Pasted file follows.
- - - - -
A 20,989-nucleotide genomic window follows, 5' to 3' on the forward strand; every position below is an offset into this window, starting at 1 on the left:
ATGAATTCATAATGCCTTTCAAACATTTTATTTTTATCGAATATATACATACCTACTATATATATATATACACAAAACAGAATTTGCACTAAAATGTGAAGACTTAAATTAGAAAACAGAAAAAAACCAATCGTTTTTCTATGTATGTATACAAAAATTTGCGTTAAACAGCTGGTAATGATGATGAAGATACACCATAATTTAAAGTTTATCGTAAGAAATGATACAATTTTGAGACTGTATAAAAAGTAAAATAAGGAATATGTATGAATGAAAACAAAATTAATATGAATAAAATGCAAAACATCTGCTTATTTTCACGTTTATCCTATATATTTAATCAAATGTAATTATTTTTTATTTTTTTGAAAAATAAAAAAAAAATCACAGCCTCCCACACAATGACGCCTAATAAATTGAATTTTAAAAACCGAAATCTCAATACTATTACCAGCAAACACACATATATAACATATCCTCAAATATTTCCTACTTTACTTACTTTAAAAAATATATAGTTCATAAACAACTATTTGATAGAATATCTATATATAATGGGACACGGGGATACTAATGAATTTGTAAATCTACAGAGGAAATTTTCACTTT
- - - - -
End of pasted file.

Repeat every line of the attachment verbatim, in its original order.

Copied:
A 20,989-nucleotide genomic window follows, 5' to 3' on the forward strand; every position below is an offset into this window, starting at 1 on the left:
ATGAATTCATAATGCCTTTCAAACATTTTATTTTTATCGAATATATACATACCTACTATATATATATATACACAAAACAGAATTTGCACTAAAATGTGAAGACTTAAATTAGAAAACAGAAAAAAACCAATCGTTTTTCTATGTATGTATACAAAAATTTGCGTTAAACAGCTGGTAATGATGATGAAGATACACCATAATTTAAAGTTTATCGTAAGAAATGATACAATTTTGAGACTGTATAAAAAGTAAAATAAGGAATATGTATGAATGAAAACAAAATTAATATGAATAAAATGCAAAACATCTGCTTATTTTCACGTTTATCCTATATATTTAATCAAATGTAATTATTTTTTATTTTTTTGAAAAATAAAAAAAAAATCACAGCCTCCCACACAATGACGCCTAATAAATTGAATTTTAAAAACCGAAATCTCAATACTATTACCAGCAAACACACATATATAACATATCCTCAAATATTTCCTACTTTACTTACTTTAAAAAATATATAGTTCATAAACAACTATTTGATAGAATATCTATATATAATGGGACACGGGGATACTAATGAATTTGTAAATCTACAGAGGAAATTTTCACTTT